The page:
Bill Clancey Named NAI Fellow

Bill Clancey

As a mathematical sciences major at Rice University in the 1970s, William “Bill” Clancey took courses in 13 different departments—ranging from philosophy and anthropology to art and music.

But it was a cover story in Life Magazine about Shakey, the first robot who could analyze and carry out consecutive commands, that opened up Clancey’s world onto the newly emergent field that he would spend much of his career working on: artificial intelligence.

Clancey was especially interested in the philosophical and psychological underpinnings of artificial intelligence, pondering questions such as: What is the nature of knowledge? What can computers do? Can knowledge be converted into a program?

“You really need to understand people and psychology if you are going to build a smart machine,” he said.

Those initial insights led Clancey down the path of a brilliant career that includes holding six patents and establishing two software companies.

Most recently, Clancey, a senior research scientist with the Florida Institute for Human and Machine Cognition (IHMC), was named a Fellow of the National Academy of Inventors (NAI).

The Tampa-based Academy named a total of 168 Fellows this week, bringing the total number of Fellows to 582. This is the fourth year that Fellows have been named.

IHMC CEO and Director Ken Ford, who is also an NAI Fellow, said, “Bill joins a league of highly distinguished scientists with this recognition. He has made landmark contributions to artificial intelligence research, specifically in evaluating complex human-automation interaction in safety-critical situations.”

Clancey is most well-known for developing a work practice modeling and simulation system called Brahms, a tool for comprehensive design of work systems, relating people and automation.

Using the Brahms modeling system, scientists study the flow of information and communications in real-world work settings, and the effect of automated systems. One important practical application is the coordination among air traffic controllers, pilots and automated systems during flights.

The Brahms system, for example, could be used to help prevent miscommunication when it most matters, or as Clancey said, where “every single second counts.”

One striking example of a situation in which Brahms might have saved the day had it been applied was the mid-air collision between two planes in Überlingen, Germany in 2002 that killed 71 people. The pilots on the two planes received conflicting information from the traffic collision avoidance system (TCAS) and the air traffic controllers, leading to the collision.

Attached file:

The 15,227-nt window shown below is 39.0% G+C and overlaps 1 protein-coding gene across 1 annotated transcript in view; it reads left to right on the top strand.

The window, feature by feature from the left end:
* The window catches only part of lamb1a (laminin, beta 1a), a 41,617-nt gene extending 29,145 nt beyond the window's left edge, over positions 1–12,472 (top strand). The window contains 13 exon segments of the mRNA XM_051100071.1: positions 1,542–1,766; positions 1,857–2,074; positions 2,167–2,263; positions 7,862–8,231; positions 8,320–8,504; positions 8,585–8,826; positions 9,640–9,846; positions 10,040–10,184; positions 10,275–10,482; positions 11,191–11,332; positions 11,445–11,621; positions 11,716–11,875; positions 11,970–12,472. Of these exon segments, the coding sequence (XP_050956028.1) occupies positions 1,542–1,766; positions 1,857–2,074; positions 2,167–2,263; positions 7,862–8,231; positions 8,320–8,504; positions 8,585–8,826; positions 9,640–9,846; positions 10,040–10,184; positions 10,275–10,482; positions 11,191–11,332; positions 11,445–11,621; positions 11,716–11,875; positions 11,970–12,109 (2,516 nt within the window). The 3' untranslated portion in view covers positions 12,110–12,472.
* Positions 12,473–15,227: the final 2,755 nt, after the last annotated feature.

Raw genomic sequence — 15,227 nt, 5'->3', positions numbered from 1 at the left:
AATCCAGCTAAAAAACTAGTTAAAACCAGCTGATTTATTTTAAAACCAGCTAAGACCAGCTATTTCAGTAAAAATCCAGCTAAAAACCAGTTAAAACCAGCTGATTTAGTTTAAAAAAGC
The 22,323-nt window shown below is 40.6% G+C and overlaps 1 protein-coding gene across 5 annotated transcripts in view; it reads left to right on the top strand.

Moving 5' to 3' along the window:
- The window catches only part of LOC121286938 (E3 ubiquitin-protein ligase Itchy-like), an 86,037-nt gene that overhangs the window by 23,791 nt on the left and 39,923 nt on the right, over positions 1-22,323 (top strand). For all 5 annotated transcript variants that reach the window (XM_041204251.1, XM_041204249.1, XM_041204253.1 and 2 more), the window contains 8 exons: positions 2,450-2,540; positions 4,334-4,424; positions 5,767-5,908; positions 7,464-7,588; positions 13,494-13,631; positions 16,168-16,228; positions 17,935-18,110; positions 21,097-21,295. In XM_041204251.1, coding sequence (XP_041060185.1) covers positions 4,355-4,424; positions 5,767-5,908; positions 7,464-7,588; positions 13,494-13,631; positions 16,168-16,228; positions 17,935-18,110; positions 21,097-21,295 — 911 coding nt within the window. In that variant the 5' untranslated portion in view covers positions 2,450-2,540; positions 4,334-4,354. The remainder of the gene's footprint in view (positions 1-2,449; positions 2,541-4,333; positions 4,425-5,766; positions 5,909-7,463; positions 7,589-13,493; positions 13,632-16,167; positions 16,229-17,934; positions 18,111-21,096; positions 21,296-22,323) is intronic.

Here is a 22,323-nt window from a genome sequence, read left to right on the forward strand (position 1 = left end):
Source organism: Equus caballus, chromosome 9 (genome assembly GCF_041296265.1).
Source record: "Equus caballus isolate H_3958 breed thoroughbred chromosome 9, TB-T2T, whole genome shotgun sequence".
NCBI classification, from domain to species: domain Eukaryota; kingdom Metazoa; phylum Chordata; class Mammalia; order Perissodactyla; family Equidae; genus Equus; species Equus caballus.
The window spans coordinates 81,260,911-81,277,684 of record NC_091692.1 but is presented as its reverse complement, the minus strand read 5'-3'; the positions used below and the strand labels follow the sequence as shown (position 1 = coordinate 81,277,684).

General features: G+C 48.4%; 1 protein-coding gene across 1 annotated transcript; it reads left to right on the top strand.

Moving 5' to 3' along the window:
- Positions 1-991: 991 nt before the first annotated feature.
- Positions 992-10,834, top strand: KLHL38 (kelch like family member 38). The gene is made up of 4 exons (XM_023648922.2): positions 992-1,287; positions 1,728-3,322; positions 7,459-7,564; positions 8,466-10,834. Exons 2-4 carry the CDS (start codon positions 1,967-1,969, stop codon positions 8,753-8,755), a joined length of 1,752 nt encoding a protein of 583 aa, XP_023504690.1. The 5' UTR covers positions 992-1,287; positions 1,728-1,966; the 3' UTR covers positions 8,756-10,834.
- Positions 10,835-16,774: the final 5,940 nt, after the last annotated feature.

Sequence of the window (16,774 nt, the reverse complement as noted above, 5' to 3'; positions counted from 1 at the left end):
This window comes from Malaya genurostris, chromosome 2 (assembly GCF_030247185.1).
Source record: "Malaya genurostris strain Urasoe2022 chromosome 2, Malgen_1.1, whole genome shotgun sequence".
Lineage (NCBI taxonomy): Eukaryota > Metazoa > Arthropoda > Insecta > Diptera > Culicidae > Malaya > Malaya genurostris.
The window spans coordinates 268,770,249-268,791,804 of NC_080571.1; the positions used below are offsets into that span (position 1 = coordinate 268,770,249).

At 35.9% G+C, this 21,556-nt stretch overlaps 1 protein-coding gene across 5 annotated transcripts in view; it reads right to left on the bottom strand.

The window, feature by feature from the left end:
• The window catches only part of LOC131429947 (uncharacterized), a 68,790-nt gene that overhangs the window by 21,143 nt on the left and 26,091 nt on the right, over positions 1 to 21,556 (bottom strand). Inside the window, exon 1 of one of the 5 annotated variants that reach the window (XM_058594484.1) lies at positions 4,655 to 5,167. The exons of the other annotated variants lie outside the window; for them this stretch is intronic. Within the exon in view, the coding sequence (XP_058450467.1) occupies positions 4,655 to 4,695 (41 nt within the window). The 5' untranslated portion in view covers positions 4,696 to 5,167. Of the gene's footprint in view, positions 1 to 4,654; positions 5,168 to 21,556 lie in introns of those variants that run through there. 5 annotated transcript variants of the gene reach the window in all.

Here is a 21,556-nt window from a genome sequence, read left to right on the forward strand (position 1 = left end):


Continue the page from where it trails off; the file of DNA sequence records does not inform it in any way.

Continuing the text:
“Before TCAS was deployed commercially, engineers verified that the program would give the right advice to separate the planes. What they didn’t consider is if the air traffic controllers gave conflicting advice at the same time,” Clancey said. “This is where Brahms comes in.”

Brahms could simulate, second-by-second, what pilots, air traffic controllers, and others are doing. “It simulates what is on their radar screens, who is talking to who on the radio…. You can see what is happening in a distributed way,” Clancey said.

“AI [artificial intelligence] systems become players in the overall choreography of what’s happening where many lives are at stake,” he continued. “[The Brahms system] is very broadly applicable to situations on earth, in air, in space or undersea.”

Notably, NASA applied Brahms to automate routine file communications between the International Space Station computers and support personnel at NASA centers. “In some humble way, if I could say, ‘Why do I deserve this?’ [NAI Fellow] … it would be the application we made using Brahms at NASA,” Clancey said.

Within the past few years, interest in Brahms has picked up across the government, he added.

“We’re just on the edge of government agencies starting to ask for proposals with this type of capability,” Clancey said. That’s not unusual, he added, since AI research has typically been a decade or two ahead of society’s readiness to apply it.

Clancey predicts that the application of these tools in the aviation world “is a story that’s going to be unfolding in the next few decades,” particularly as the air traffic control system incorporates satellite-based navigation.

Clancey also notes as a professional achievement his early involvement in a project called MYCIN, out of Stanford University. It was a system that attempted to diagnose patients based on reported symptoms and medical test results. Already way ahead of the game, MYCIN, at the outset of its development in the 1970s, was especially designed to prevent the over-prescription of antibiotics.

“If MYCIN had been deployed and used systematically, we might not have had the problem of super infections that we have today,” Clancey said.

Clancey is one of three scientists affiliated with IHMC, including Ford, to be named a NAI Fellow. Alain Rappaport, also a NAI Fellow, is on the IHMC Board of Directors.

The NAI Fellows will be inducted on April 15, 2016, as part of the Fifth Annual Conference of the National Academy of Inventors at the United States Patent and Trademark Office (USPTO) in Alexandria, Virginia.